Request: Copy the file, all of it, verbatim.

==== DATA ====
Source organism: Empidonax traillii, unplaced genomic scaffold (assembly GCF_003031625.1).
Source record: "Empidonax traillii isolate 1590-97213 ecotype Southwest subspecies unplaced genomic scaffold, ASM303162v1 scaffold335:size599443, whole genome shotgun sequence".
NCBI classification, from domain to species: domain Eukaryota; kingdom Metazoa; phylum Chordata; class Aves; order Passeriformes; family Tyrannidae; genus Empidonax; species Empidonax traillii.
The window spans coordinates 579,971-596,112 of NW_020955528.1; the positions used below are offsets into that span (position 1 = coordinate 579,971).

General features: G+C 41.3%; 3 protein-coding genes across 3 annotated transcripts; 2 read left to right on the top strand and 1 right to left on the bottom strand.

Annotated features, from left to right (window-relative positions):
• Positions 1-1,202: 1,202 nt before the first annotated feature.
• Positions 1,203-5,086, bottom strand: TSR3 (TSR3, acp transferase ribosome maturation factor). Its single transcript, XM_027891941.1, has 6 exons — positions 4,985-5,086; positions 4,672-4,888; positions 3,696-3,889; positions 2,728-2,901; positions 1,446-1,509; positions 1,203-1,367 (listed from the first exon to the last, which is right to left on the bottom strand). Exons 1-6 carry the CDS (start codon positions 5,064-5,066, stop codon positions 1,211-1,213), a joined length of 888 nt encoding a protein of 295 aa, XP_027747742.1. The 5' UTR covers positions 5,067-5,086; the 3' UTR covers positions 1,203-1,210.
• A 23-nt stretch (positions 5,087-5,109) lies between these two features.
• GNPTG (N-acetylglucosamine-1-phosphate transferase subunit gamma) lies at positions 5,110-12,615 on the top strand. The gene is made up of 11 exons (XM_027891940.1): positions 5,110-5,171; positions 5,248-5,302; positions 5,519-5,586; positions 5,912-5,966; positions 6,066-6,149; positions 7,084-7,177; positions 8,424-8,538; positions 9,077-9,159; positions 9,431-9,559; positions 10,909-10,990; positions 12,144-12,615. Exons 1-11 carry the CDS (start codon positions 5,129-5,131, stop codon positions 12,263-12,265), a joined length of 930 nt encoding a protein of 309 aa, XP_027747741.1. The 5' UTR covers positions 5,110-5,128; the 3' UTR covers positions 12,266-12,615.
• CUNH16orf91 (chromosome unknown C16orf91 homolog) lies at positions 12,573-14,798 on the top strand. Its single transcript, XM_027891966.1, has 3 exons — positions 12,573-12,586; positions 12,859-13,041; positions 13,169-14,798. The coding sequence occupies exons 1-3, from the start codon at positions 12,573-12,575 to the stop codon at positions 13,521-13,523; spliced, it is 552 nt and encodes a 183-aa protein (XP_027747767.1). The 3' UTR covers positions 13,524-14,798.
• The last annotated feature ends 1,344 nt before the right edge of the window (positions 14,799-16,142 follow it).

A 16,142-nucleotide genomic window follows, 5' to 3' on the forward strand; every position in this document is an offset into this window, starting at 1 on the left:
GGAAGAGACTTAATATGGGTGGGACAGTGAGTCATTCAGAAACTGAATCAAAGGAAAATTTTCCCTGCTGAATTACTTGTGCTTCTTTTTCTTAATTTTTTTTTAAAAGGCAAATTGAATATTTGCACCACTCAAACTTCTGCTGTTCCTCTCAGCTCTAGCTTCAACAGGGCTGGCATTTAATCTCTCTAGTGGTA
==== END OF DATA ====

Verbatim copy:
Source organism: Empidonax traillii, unplaced genomic scaffold (assembly GCF_003031625.1).
Source record: "Empidonax traillii isolate 1590-97213 ecotype Southwest subspecies unplaced genomic scaffold, ASM303162v1 scaffold335:size599443, whole genome shotgun sequence".
NCBI classification, from domain to species: domain Eukaryota; kingdom Metazoa; phylum Chordata; class Aves; order Passeriformes; family Tyrannidae; genus Empidonax; species Empidonax traillii.
The window spans coordinates 579,971-596,112 of NW_020955528.1; the positions used below are offsets into that span (position 1 = coordinate 579,971).

General features: G+C 41.3%; 3 protein-coding genes across 3 annotated transcripts; 2 read left to right on the top strand and 1 right to left on the bottom strand.

Annotated features, from left to right (window-relative positions):
• Positions 1-1,202: 1,202 nt before the first annotated feature.
• Positions 1,203-5,086, bottom strand: TSR3 (TSR3, acp transferase ribosome maturation factor). Its single transcript, XM_027891941.1, has 6 exons — positions 4,985-5,086; positions 4,672-4,888; positions 3,696-3,889; positions 2,728-2,901; positions 1,446-1,509; positions 1,203-1,367 (listed from the first exon to the last, which is right to left on the bottom strand). Exons 1-6 carry the CDS (start codon positions 5,064-5,066, stop codon positions 1,211-1,213), a joined length of 888 nt encoding a protein of 295 aa, XP_027747742.1. The 5' UTR covers positions 5,067-5,086; the 3' UTR covers positions 1,203-1,210.
• A 23-nt stretch (positions 5,087-5,109) lies between these two features.
• GNPTG (N-acetylglucosamine-1-phosphate transferase subunit gamma) lies at positions 5,110-12,615 on the top strand. The gene is made up of 11 exons (XM_027891940.1): positions 5,110-5,171; positions 5,248-5,302; positions 5,519-5,586; positions 5,912-5,966; positions 6,066-6,149; positions 7,084-7,177; positions 8,424-8,538; positions 9,077-9,159; positions 9,431-9,559; positions 10,909-10,990; positions 12,144-12,615. Exons 1-11 carry the CDS (start codon positions 5,129-5,131, stop codon positions 12,263-12,265), a joined length of 930 nt encoding a protein of 309 aa, XP_027747741.1. The 5' UTR covers positions 5,110-5,128; the 3' UTR covers positions 12,266-12,615.
• CUNH16orf91 (chromosome unknown C16orf91 homolog) lies at positions 12,573-14,798 on the top strand. Its single transcript, XM_027891966.1, has 3 exons — positions 12,573-12,586; positions 12,859-13,041; positions 13,169-14,798. The coding sequence occupies exons 1-3, from the start codon at positions 12,573-12,575 to the stop codon at positions 13,521-13,523; spliced, it is 552 nt and encodes a 183-aa protein (XP_027747767.1). The 3' UTR covers positions 13,524-14,798.
• The last annotated feature ends 1,344 nt before the right edge of the window (positions 14,799-16,142 follow it).

A 16,142-nucleotide genomic window follows, 5' to 3' on the forward strand; every position in this document is an offset into this window, starting at 1 on the left:
GGAAGAGACTTAATATGGGTGGGACAGTGAGTCATTCAGAAACTGAATCAAAGGAAAATTTTCCCTGCTGAATTACTTGTGCTTCTTTTTCTTAATTTTTTTTTAAAAGGCAAATTGAATATTTGCACCACTCAAACTTCTGCTGTTCCTCTCAGCTCTAGCTTCAACAGGGCTGGCATTTAATCTCTCTAGTGGTA